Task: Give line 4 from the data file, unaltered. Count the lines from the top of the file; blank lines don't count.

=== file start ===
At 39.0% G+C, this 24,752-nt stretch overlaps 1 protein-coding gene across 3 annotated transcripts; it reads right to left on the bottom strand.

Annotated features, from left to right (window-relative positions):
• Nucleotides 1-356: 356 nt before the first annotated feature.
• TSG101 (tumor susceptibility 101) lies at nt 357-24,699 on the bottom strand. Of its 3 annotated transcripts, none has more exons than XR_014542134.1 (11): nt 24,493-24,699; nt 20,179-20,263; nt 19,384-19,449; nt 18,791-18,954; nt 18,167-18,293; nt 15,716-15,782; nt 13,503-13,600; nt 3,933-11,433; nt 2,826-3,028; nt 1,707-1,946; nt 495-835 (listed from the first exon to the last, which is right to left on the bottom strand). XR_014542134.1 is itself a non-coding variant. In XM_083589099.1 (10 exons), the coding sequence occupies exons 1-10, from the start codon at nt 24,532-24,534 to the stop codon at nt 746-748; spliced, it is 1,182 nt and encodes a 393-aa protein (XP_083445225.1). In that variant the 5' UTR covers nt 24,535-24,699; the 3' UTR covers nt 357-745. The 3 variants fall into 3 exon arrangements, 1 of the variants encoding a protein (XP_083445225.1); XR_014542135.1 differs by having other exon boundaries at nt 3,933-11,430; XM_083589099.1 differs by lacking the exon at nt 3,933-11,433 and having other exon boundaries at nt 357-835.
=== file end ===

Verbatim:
• TSG101 (tumor susceptibility 101) lies at nt 357-24,699 on the bottom strand. Of its 3 annotated transcripts, none has more exons than XR_014542134.1 (11): nt 24,493-24,699; nt 20,179-20,263; nt 19,384-19,449; nt 18,791-18,954; nt 18,167-18,293; nt 15,716-15,782; nt 13,503-13,600; nt 3,933-11,433; nt 2,826-3,028; nt 1,707-1,946; nt 495-835 (listed from the first exon to the last, which is right to left on the bottom strand). XR_014542134.1 is itself a non-coding variant. In XM_083589099.1 (10 exons), the coding sequence occupies exons 1-10, from the start codon at nt 24,532-24,534 to the stop codon at nt 746-748; spliced, it is 1,182 nt and encodes a 393-aa protein (XP_083445225.1). In that variant the 5' UTR covers nt 24,535-24,699; the 3' UTR covers nt 357-745. The 3 variants fall into 3 exon arrangements, 1 of the variants encoding a protein (XP_083445225.1); XR_014542135.1 differs by having other exon boundaries at nt 3,933-11,430; XM_083589099.1 differs by lacking the exon at nt 3,933-11,433 and having other exon boundaries at nt 357-835.